Threat'ning the welkin with his big-swoln face?
And wilt thou have a reason for this coil?
I am the sea; hark, how her sighs do blow !3
She is the weeping welkin, I the earth:
Then must my sea be moved with her sighs;
Then must my earth with her continual tears
Become a deluge, overflow'd and drown'd:
For why? my bowels cannot hide her woes,
But like a drunkard must I vomit them.
Then give me leave; for losers will have leave
To ease their stomachs with their bitter tongues.
Enter a Messenger, with Two Heads and a Hand.
Mess. Worthy Andronicus, ill art thou repaid
For that good hand thou sent'st the emperor.
Here are the heads of thy two noble sons;
And here's thy hand, in scorn to thee sent back;
Thy griefs their sports, thy resolution mock'd:
That woe is me to think upon thy woes,
More than remembrance of my father's death.
Mar. Now let hot Etna cool in Sicily,

And be my heart an ever-burning hell!
These miseries are more than may be borne!


To weep with them that weep doth ease some deal,
But sorrow flouted at is double death.

Luc. Ah, that this sight should make so deep a wound, And yet detested life not shrink thereat!

That ever death should let life bear his name,
Where life hath no more interest but to breathe!
[LAV. kisses him.
Mar. Alas, poor heart, that kiss is comfortless,
As frozen water to a starved snake.

Tit. When will this fearful slumber have an end?
Mar. Now, farewel, flattery: Die, Andronicus;
Thou dost not slumber: see, thy two sons' heads;
Thy warlike hand; thy mangled daughter here;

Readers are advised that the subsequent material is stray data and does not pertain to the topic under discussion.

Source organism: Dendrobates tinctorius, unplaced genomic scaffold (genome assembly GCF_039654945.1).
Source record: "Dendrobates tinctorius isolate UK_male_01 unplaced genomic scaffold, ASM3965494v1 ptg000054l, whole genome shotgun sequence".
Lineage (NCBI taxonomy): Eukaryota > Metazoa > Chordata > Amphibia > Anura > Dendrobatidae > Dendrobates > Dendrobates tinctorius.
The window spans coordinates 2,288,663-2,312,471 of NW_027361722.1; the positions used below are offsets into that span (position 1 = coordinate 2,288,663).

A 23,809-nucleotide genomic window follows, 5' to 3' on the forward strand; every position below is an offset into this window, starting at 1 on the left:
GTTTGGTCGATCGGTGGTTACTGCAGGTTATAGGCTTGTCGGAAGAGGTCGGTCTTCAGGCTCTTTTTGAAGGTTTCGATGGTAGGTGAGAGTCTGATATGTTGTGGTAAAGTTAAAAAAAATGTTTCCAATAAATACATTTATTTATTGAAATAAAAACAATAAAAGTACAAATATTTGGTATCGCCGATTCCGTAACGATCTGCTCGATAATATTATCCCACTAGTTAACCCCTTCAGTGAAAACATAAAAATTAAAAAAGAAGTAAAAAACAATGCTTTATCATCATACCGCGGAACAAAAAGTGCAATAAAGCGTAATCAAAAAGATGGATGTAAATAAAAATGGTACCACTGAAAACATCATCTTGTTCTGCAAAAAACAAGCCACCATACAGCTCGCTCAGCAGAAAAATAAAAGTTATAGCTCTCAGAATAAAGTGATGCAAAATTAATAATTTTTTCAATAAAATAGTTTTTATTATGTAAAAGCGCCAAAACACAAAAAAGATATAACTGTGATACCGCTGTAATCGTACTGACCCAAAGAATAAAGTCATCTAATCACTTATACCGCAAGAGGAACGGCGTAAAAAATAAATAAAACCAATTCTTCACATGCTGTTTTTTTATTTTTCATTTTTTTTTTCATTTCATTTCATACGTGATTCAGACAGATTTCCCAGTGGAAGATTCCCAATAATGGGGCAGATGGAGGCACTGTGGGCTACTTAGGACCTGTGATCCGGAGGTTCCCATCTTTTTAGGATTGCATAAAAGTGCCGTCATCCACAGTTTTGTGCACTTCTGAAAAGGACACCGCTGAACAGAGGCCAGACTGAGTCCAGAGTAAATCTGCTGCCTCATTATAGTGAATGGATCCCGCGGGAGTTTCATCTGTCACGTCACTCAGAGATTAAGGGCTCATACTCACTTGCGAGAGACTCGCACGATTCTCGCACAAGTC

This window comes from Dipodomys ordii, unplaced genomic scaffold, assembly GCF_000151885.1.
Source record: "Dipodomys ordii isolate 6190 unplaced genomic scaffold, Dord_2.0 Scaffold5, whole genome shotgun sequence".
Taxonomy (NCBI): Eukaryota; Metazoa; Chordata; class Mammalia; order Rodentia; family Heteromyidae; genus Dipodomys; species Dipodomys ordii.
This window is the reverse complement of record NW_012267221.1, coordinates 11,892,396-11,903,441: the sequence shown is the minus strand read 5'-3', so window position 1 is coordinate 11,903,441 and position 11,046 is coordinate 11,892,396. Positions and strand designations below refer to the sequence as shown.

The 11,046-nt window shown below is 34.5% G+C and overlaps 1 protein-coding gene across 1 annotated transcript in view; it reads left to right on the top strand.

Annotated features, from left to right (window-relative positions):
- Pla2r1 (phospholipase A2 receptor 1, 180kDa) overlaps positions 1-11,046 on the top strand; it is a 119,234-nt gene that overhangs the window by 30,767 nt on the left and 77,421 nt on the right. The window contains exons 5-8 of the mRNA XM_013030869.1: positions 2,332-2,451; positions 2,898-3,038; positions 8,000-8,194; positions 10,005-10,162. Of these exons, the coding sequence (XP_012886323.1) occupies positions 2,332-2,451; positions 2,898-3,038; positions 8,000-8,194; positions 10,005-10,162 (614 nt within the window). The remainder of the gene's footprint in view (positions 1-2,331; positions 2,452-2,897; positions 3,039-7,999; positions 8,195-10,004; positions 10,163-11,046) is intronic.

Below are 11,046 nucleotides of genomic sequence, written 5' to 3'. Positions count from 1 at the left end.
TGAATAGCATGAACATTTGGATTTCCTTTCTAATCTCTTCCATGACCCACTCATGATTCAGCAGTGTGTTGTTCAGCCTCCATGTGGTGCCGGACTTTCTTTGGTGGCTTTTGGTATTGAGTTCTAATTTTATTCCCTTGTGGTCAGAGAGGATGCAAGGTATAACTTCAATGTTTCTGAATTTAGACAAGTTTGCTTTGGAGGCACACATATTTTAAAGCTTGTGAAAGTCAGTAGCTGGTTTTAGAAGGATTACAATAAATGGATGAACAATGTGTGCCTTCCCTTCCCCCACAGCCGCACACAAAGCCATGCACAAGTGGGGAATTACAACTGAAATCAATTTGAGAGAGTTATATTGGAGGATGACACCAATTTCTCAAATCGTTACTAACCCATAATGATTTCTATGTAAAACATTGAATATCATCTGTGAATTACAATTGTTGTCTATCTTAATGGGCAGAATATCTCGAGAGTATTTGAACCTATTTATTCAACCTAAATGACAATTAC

Thy other banish'd son, with this dear sight


do blow!] Old copies-do flow. Corrected in the second folio. Malone.

Struck pale and bloodless; and thy brother, I,
Even like a stony image, cold and numb.
Ah! now no more will I control thy griefs:4
Rent off thy silver hair, thy other hand
Gnawing with thy teeth; and be this dismal sight
The closing up of our most wretched eyes!
Now is a time to storm; why art thou still?

Tit. Ha, ha, ha!

Mar. Why dost thou laugh? it fits not with this hour.
Tit. Why, I have not another tear to shed:
Besides, this sorrow is an enemy,

And would usurp upon my watʼry eyes,
And make them blind with tributary tears;
Then which way shall I find revenge's cave ?
For these two heads do seem to speak to me;
And threat me, I shall never come to bliss,
Till all these mischiefs be return'd again,
Even in their throats that have committed them.
Come, let me see what task I have to do.-
You heavy people, circle me about;
That I may turn me to each one of you,
And swear unto my soul to right your wrongs.
The vow is made,-Come, brother take a head;
And in this hand the other will I bear:

Lavinia, thou shalt be employed in these things;5
Bear thou my hand, sweet wench, between thy teeth.
As for thee, boy, go, get thee from my sight;
Thou art an exile, and thou must not stay:
Hie to the Goths, and raise an army there:
And, if you love me, as I think you do,
Let's kiss and part, for we have much to do.

[Exeunt TIT. MAR. and LAV.

thy griefs:] The old copies--my griefs. The cor

rection was made by Mr. Theobald. Malone.

5 Lavinia, shou shalt be employed in these things;] Thus the folio, 1623. The quarto, 1611, thus:

And Lavinia thou shalt be employed in these arms. Perhaps we ought to read:


Thou too shalt be employed in these things;


The folio also reads-And Lavinia; the rest as above. The compositor probably caught the word—And from the preceding line. Malone.